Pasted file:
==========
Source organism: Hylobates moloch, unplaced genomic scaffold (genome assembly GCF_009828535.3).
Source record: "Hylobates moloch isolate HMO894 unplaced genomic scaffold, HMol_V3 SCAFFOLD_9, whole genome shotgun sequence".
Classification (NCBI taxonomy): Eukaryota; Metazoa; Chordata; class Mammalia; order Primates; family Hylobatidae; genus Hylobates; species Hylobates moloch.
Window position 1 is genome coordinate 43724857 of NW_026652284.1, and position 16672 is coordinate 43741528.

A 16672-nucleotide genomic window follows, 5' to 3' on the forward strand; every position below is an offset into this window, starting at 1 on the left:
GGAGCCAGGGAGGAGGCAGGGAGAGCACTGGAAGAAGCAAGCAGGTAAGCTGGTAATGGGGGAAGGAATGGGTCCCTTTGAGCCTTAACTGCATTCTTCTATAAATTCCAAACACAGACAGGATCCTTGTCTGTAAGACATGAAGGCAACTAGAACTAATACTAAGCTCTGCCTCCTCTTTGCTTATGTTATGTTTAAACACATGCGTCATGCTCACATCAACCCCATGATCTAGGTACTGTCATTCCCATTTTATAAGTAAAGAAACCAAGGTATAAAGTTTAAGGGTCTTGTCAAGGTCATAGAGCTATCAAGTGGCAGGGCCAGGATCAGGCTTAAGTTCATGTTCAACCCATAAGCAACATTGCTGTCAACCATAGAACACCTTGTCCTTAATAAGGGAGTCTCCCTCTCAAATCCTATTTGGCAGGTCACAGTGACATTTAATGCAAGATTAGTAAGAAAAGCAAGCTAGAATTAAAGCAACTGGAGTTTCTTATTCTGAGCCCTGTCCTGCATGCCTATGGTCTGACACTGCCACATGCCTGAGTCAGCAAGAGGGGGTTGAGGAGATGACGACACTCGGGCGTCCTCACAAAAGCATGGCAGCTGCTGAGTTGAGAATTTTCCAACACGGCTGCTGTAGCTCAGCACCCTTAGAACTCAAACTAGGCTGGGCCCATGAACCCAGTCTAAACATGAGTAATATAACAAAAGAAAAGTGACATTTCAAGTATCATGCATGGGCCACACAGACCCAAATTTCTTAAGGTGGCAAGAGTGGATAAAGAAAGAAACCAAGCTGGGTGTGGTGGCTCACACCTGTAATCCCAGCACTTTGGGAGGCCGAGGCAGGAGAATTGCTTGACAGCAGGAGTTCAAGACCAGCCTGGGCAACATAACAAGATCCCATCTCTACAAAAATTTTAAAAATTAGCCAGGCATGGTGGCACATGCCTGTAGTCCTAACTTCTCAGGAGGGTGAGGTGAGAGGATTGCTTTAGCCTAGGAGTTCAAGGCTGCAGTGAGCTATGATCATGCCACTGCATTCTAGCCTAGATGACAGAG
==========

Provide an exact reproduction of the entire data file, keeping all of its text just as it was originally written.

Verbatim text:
Source organism: Hylobates moloch, unplaced genomic scaffold (genome assembly GCF_009828535.3).
Source record: "Hylobates moloch isolate HMO894 unplaced genomic scaffold, HMol_V3 SCAFFOLD_9, whole genome shotgun sequence".
Classification (NCBI taxonomy): Eukaryota; Metazoa; Chordata; class Mammalia; order Primates; family Hylobatidae; genus Hylobates; species Hylobates moloch.
Window position 1 is genome coordinate 43724857 of NW_026652284.1, and position 16672 is coordinate 43741528.

A 16672-nucleotide genomic window follows, 5' to 3' on the forward strand; every position below is an offset into this window, starting at 1 on the left:
GGAGCCAGGGAGGAGGCAGGGAGAGCACTGGAAGAAGCAAGCAGGTAAGCTGGTAATGGGGGAAGGAATGGGTCCCTTTGAGCCTTAACTGCATTCTTCTATAAATTCCAAACACAGACAGGATCCTTGTCTGTAAGACATGAAGGCAACTAGAACTAATACTAAGCTCTGCCTCCTCTTTGCTTATGTTATGTTTAAACACATGCGTCATGCTCACATCAACCCCATGATCTAGGTACTGTCATTCCCATTTTATAAGTAAAGAAACCAAGGTATAAAGTTTAAGGGTCTTGTCAAGGTCATAGAGCTATCAAGTGGCAGGGCCAGGATCAGGCTTAAGTTCATGTTCAACCCATAAGCAACATTGCTGTCAACCATAGAACACCTTGTCCTTAATAAGGGAGTCTCCCTCTCAAATCCTATTTGGCAGGTCACAGTGACATTTAATGCAAGATTAGTAAGAAAAGCAAGCTAGAATTAAAGCAACTGGAGTTTCTTATTCTGAGCCCTGTCCTGCATGCCTATGGTCTGACACTGCCACATGCCTGAGTCAGCAAGAGGGGGTTGAGGAGATGACGACACTCGGGCGTCCTCACAAAAGCATGGCAGCTGCTGAGTTGAGAATTTTCCAACACGGCTGCTGTAGCTCAGCACCCTTAGAACTCAAACTAGGCTGGGCCCATGAACCCAGTCTAAACATGAGTAATATAACAAAAGAAAAGTGACATTTCAAGTATCATGCATGGGCCACACAGACCCAAATTTCTTAAGGTGGCAAGAGTGGATAAAGAAAGAAACCAAGCTGGGTGTGGTGGCTCACACCTGTAATCCCAGCACTTTGGGAGGCCGAGGCAGGAGAATTGCTTGACAGCAGGAGTTCAAGACCAGCCTGGGCAACATAACAAGATCCCATCTCTACAAAAATTTTAAAAATTAGCCAGGCATGGTGGCACATGCCTGTAGTCCTAACTTCTCAGGAGGGTGAGGTGAGAGGATTGCTTTAGCCTAGGAGTTCAAGGCTGCAGTGAGCTATGATCATGCCACTGCATTCTAGCCTAGATGACAGAG